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What is the future of work and how can we ensure people are engaged not excluded?

With the World Economic Forum 2019 now well underway, it’s been a fantastic opportunity to connect with our customers and partners, along with other business leaders. One topic of conversation that keeps coming up during my meetings is the uncertainty that people are feeling about the future of work; and how technology advancements are likely to change the way in which our employees undertake their day-to-day jobs.

Global labor markets are set to undergo a significant transformation over the coming five years, driven by both continued advancements in high-speed mobile internet and analytics, not to mention the ongoing breakthroughs we’re seeing in Artificial Intelligence (AI) and robotics. As such, business leaders are very much grabbing hold of the chance to discuss the future of work in our digitally-transformed world and what it means for the way their company operates. 

A journey of transformation

What has become even more apparent during this year’s Davos event is that we have reached a pivotal moment in digital. Technologies like AI and Blockchain, once considered futuristic are now a reality and are having a significant impact on business and wider society.

In fact, when looking at the world of work, our recent Co-Creation for Success research found that 61% of leaders believe that AI will transform the skills that are needed to drive the business forward. Essentially, this means that the employee of the future needs to be able to work in roles that are enhanced by technology, but they also need to be able to leverage human social skills.

This poses a bigger question for employers and employees alike: how can we ensure people are empowered in the workplace and not marginalized by technology? And what steps can we take to ensure people have the right skills for the workplace of the future?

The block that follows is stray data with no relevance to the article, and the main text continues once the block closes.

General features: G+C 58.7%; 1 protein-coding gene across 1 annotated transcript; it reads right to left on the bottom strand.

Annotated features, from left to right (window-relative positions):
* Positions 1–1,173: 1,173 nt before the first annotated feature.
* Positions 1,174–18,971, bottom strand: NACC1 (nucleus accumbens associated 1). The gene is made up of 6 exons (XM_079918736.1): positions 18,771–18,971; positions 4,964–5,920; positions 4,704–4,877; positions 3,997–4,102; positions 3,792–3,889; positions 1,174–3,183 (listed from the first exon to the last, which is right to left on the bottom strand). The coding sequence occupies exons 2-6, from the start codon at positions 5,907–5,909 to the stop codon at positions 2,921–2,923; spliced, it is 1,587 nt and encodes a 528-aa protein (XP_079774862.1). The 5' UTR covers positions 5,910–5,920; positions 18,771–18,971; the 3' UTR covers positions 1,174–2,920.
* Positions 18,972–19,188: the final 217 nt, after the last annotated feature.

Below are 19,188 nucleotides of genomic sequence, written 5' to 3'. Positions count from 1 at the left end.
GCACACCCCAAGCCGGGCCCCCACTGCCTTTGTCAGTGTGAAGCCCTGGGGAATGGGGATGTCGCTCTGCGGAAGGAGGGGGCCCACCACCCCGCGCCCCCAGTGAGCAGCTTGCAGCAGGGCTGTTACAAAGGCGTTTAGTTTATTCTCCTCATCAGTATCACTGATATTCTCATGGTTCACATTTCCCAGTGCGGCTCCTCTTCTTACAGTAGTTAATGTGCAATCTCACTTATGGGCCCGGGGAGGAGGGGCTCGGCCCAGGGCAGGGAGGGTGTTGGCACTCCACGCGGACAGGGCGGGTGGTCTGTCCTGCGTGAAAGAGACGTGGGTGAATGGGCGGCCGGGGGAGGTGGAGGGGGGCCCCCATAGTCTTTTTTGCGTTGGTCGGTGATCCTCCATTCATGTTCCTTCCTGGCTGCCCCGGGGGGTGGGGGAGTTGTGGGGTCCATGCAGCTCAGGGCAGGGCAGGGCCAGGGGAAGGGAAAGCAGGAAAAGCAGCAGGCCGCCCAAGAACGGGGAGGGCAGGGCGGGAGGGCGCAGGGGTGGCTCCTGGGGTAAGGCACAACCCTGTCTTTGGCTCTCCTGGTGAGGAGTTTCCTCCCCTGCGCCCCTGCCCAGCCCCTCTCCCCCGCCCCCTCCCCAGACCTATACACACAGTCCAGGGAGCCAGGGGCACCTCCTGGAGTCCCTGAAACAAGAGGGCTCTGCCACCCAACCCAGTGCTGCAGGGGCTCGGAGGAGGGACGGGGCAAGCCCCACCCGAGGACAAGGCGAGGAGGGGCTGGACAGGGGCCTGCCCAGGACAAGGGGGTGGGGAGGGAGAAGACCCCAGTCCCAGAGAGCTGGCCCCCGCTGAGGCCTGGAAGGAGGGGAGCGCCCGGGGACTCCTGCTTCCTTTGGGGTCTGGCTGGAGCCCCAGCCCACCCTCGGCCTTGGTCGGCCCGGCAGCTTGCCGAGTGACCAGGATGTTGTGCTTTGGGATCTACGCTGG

The modern worker

Technology will be the liberator of people at work – with AI and machine learning alleviating workers from the mundane, repetitive tasks that fill their hours, people will have the opportunity to be more creative, to tackle the big issues and apply their knowledge and time to more value-adding tasks. Achieving this will require the careful management of workforce shifts, but organizations must make it their priority to create a positive jobs outlook.

Interestingly, organizations are as hungry as ever for creative thinkers. They also know that they must give their employees the freedom and autonomy to unlock their potential.  Our research also found that 77% of business leaders believe that creativity is a vital ingredient in achieving success. Digital technology, coupled with a people-led approach, is the key to unleashing this creativity across an organization.

Not only is the future of work defined by how employees use technology, but it is also about how technology itself can empower employees. For example, at Fujitsu, we have built solutions that assist our people, from real-time language translation, support for deaf people, support for worker safety and support for people with autism.

Engaging the future worker

Engaging the workforce has been a key theme for me here at Davos this year, and how we can ensure technology empowers, not excludes, employees. It has been encouraging to see the open and honest discussions among business leaders about how they can improve their approach to the future of work. Ultimately, the more organizations understand and adapt to a digitally-advanced workplace, the more they will be able to support their employees and build the workforce of the future.

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